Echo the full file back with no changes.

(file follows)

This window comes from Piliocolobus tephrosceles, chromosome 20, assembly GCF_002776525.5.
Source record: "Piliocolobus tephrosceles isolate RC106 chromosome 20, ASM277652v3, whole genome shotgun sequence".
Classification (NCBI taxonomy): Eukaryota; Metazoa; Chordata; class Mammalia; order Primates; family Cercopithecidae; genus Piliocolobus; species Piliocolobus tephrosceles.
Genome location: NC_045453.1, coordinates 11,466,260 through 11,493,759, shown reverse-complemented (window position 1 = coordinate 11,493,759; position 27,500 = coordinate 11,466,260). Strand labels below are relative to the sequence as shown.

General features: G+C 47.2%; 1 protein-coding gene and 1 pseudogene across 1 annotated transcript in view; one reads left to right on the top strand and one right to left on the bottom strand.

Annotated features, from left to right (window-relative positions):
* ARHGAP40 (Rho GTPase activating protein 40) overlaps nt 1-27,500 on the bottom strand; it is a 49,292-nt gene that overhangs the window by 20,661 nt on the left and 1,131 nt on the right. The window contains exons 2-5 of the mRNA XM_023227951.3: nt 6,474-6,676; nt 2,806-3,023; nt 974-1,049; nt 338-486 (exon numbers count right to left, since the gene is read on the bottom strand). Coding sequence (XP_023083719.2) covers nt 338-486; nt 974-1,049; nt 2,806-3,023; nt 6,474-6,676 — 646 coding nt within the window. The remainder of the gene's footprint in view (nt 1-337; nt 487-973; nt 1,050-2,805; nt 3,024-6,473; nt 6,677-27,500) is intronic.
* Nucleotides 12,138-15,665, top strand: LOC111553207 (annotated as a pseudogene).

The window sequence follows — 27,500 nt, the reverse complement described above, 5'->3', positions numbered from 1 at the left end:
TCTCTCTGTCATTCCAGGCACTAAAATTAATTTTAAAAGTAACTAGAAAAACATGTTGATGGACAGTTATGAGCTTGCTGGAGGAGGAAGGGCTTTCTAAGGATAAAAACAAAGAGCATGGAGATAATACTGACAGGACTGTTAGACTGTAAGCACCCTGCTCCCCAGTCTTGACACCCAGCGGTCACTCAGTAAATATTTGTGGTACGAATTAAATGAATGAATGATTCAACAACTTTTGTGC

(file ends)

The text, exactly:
This window comes from Piliocolobus tephrosceles, chromosome 20, assembly GCF_002776525.5.
Source record: "Piliocolobus tephrosceles isolate RC106 chromosome 20, ASM277652v3, whole genome shotgun sequence".
Classification (NCBI taxonomy): Eukaryota; Metazoa; Chordata; class Mammalia; order Primates; family Cercopithecidae; genus Piliocolobus; species Piliocolobus tephrosceles.
Genome location: NC_045453.1, coordinates 11,466,260 through 11,493,759, shown reverse-complemented (window position 1 = coordinate 11,493,759; position 27,500 = coordinate 11,466,260). Strand labels below are relative to the sequence as shown.

General features: G+C 47.2%; 1 protein-coding gene and 1 pseudogene across 1 annotated transcript in view; one reads left to right on the top strand and one right to left on the bottom strand.

Annotated features, from left to right (window-relative positions):
* ARHGAP40 (Rho GTPase activating protein 40) overlaps nt 1-27,500 on the bottom strand; it is a 49,292-nt gene that overhangs the window by 20,661 nt on the left and 1,131 nt on the right. The window contains exons 2-5 of the mRNA XM_023227951.3: nt 6,474-6,676; nt 2,806-3,023; nt 974-1,049; nt 338-486 (exon numbers count right to left, since the gene is read on the bottom strand). Coding sequence (XP_023083719.2) covers nt 338-486; nt 974-1,049; nt 2,806-3,023; nt 6,474-6,676 — 646 coding nt within the window. The remainder of the gene's footprint in view (nt 1-337; nt 487-973; nt 1,050-2,805; nt 3,024-6,473; nt 6,677-27,500) is intronic.
* Nucleotides 12,138-15,665, top strand: LOC111553207 (annotated as a pseudogene).

The window sequence follows — 27,500 nt, the reverse complement described above, 5'->3', positions numbered from 1 at the left end:
TCTCTCTGTCATTCCAGGCACTAAAATTAATTTTAAAAGTAACTAGAAAAACATGTTGATGGACAGTTATGAGCTTGCTGGAGGAGGAAGGGCTTTCTAAGGATAAAAACAAAGAGCATGGAGATAATACTGACAGGACTGTTAGACTGTAAGCACCCTGCTCCCCAGTCTTGACACCCAGCGGTCACTCAGTAAATATTTGTGGTACGAATTAAATGAATGAATGATTCAACAACTTTTGTGC